Queensland lawyer John Bell thought the Japanese troops responsible for the strangling of his grandfather in New Guinea had been tried and sentenced. He knew that 64-year-old John William Bell had been among a party of 23 Australian nationals, including a 14-year-old boy, who were rounded up and garrotted on New Ireland's Kavieng wharf in 1942. War crimes investigators indicted six Japanese over the massacre in the late 1940s. But what Bell didn't know was that the Australian government dropped the case against a seventh man, the officer who decreed that the victims be strangled. "I think it would have been proper at the time for him to be pursued,'' he says.
Formerly secret documents obtained by Time show how Australian officials, under pressure to shut down the trials, decided to slash the remaining cases from 45 to 20, mainly because they did not relate to Australian servicemen, because the identities of the victims were unclear, or because prosecution might not have resulted in the death penalty. The Kavieng case was just one example. "The cold war considerations had imposed themselves, and the new Menzies government decided that it needed to accept Japan as an ally,'' says historian Michael Carrel, who recently completed a Ph.D. thesis on the subject.
There were to be no exceptions to the new rule, according to a Jan. 17, 1950, minute from the Adjutant General, Major General Warren Anderson, to Army Secretary Frank Sinclair. Even the cold-blooded bayoneting of Chinese men, women and children at Linden, in New Guinea, went unpunished.
"On arrival at the settlement (Warrant Officer) Murashige rounded up the Chinese ... Three males were taken a little way into the jungle where they were made to kneel on the ground and were then bayoneted in the back,'' the document says. "The remaining three or four women and a similar number of children were executed in the same manner.''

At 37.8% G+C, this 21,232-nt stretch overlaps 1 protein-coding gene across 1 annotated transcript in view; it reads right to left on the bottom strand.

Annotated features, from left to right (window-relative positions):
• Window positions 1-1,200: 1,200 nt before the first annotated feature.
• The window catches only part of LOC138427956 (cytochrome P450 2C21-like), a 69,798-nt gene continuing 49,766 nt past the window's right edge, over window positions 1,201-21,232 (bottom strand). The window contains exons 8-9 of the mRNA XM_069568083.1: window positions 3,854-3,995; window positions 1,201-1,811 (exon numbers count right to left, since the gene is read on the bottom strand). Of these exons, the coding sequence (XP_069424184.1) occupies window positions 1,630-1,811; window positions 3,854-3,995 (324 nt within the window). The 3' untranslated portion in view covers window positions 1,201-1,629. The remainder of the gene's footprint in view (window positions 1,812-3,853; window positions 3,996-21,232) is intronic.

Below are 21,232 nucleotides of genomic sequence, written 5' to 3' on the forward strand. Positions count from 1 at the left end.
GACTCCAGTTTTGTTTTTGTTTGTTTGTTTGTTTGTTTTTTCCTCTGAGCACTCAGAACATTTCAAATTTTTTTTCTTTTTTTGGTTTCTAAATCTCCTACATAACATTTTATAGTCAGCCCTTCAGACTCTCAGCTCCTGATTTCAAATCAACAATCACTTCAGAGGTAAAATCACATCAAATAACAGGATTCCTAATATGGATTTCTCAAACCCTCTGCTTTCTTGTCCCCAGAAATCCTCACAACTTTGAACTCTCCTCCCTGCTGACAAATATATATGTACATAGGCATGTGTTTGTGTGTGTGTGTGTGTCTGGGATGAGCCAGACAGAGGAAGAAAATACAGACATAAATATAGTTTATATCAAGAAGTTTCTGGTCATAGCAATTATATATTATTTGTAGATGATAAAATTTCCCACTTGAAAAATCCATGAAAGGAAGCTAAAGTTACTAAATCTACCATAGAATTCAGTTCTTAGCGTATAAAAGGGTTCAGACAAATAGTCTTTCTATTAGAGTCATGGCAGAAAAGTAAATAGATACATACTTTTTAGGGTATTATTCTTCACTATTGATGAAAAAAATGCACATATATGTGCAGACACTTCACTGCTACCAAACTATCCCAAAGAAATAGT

Anderson writes: "Conviction of the accused appears probable and a court might possibly award the death penalty." But, he adds, "it is doubtful whether the Australian Military court should concern itself at the present juncture with cases involving Allied nationals."
Another case related to the deaths of more than 500 British p.o.w.s on Ballale Island, near Bougainville. Almost 300 died when forced onto the airstrip during an Allied bombing raid; 150 more died from ill-treatment, and the rest were bayoneted and buried in mass graves. The case was dropped because the victims were not Australian; relatives were told the men had died when a prison ship carrying them was sunk. "We only found out in 1997 what really happened," says June Woods, 69, whose father Alfred Burgess was one of the victims. "The government should have held the Japanese responsible." Sixty years on, the sorrow of her loss is deepened by the sense of betrayal she feels. "It was definitely covered up. There's got to be hundreds more that don't even know their dads were on that island. I think it's awful not to know.''